The Mi’kmaq had long known about the glittery substance which they named wisosooleawa or “brown silver”.  Jim Charles, a Mi’kmaq guide, hunter and farmer who lived on the shore of Kejimkujik Lake, discovered his own lode in the 1870s. Afraid that he would be robbed, he packed gold nuggets inside butter made by his wife for market, and with the help of a friend, Judge Ritchie, he smuggled the wealth to distant banking establishments.  He realized his lode was a secret to be kept.  However, before he was able to officially register it other prospectors found his site.  They registered and claimed it, mining there until the veins gave out in 1928.  By that time, Jim Charles had died a pauper and lay buried in an unmarked grave near Milton.

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When communities like Mooseland, Tangier and the camp at Fifteen Mile Stream started booming during the gold rush of the early 1860s, John Noel Cope, renowned Mi’kmaq hunter and trapper, supplied fresh game – especially moose meat – to the miners.

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Peter Paul, a Mi’kmaq living near what is now Port Dufferin on the eastern shore, was out searching for his ox one day when he found gold within a large boulder.  He later showed his secret gold site, on separate occasions, to Kent Archibald and a Captain Brown, two prospectors looking for gold in the area.  Unbeknownst to each other, both headed for Halifax to secure prospecting licenses on the same stagecoach.  But Kent Archibald beat Captain Brown to the registration office because when the stagecoach stopped at Tangier overnight, Brown got off but Archibald found another way to keep going.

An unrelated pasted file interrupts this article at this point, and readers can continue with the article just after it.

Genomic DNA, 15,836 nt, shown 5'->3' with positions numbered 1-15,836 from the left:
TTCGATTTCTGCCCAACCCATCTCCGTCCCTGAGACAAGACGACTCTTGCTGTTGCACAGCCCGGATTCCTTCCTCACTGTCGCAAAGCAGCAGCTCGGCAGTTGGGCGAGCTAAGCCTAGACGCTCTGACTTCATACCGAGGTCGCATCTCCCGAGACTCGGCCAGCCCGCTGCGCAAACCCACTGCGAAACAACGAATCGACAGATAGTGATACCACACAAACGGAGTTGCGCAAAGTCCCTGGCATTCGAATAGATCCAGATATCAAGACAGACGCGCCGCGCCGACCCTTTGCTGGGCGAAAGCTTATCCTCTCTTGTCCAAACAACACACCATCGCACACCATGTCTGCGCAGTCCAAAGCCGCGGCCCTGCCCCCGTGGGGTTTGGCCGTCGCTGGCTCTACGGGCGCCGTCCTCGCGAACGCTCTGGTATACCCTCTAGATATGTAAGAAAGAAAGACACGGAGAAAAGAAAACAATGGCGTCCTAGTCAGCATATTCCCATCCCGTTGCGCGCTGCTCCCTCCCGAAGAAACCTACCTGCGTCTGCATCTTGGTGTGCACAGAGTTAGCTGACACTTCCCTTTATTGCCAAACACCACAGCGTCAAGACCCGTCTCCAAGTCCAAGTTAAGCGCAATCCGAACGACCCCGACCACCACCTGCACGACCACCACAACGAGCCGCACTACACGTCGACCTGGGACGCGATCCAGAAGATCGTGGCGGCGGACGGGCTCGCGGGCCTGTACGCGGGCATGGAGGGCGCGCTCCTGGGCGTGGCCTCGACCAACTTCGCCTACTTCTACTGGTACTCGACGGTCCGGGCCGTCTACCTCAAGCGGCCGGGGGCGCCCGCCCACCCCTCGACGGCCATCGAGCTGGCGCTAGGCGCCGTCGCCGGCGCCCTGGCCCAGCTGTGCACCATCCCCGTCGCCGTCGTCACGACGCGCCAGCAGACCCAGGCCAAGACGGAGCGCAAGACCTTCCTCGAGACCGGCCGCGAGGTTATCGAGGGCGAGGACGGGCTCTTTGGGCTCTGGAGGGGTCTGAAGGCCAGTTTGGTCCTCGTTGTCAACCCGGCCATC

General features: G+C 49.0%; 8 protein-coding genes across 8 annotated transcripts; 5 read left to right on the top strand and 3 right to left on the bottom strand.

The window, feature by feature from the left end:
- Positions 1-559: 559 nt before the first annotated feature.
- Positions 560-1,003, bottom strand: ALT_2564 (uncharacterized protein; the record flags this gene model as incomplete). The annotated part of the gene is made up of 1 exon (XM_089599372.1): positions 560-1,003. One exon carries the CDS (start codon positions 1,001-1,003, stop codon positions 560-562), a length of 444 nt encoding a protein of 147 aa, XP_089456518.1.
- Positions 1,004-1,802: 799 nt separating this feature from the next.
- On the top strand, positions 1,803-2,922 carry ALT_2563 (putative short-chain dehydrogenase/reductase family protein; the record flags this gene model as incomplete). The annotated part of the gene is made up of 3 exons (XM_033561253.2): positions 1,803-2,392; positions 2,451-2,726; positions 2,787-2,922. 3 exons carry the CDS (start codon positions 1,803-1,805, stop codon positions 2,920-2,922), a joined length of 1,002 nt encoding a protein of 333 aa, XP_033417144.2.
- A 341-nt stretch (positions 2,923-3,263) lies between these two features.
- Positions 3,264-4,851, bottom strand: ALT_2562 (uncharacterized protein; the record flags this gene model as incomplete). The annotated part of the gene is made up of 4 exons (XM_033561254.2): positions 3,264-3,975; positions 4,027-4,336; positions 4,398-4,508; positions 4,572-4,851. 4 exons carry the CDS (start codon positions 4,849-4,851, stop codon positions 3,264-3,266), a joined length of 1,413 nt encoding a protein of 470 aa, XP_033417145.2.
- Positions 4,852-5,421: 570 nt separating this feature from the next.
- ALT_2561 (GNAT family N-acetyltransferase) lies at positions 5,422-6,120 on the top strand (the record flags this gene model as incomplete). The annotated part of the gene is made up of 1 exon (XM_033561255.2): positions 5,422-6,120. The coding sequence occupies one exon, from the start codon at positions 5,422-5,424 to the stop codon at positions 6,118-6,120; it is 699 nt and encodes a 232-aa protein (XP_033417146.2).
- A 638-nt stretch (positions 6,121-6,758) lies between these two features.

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Roy Daws, the last resident of Renfrew, was born into a third generation mining family of that once bustling gold district.  During the harsh winter of 1960, he became very ill and realized that he had to leave for help or die alone.  Managing to hitch his mare to the worn sled, he climbed up onto the driver’s seat, wrapped in blankets, and headed toward Nine Mile River.  The mare knew the way because Daws often drove her to the Thompson’s, his nearest neighbors.  Lurching through heavy snow drifts for ten kilometres, she at last reached the Thompson farm, lathered in sweat, icicles hanging from her muzzle, reins dragging on the snow.  Daws had to be pried off the sled and helped into the farmhouse where he was put to bed. “He owed his life to that horse,” said Mrs. Silas Thompson.  Roy Daws recovered but never returned to live in Renfrew.

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During the starvation winter of 1889, John “Klondike Jack” Horne, a prospector from Enfield who had cut his mining teeth in Nova Scotian hard rock mines, lay sick with pneumonia in a crude Dawson City boardinghouse.  All through his illness, he was cared for by a tough, much older washerwoman named Hattie.  Horne claimed he would marry her if he ever got well again.  He did, and went on to strike it extremely rich in the Klondike, so rich that for years, he sent his sisters $1000 each at Christmas – the equivalent of $40,000 today.
  
Art Gallery of Nova Scotia, Dian Day, Susan Sellers, Rita Wilson
1860 - 1960
Dawson City, Yukon Territory, CANADA
Kejimkujik, Nova Scotia, CANADA
Renfrew, Nova Scotia, CANADA
Port Dufferin, Nova Scotia, CANADA
Enfield, Nova Scotia, CANADA
© 2013, Art Gallery of Nova Scotia. All Rights Reserved.

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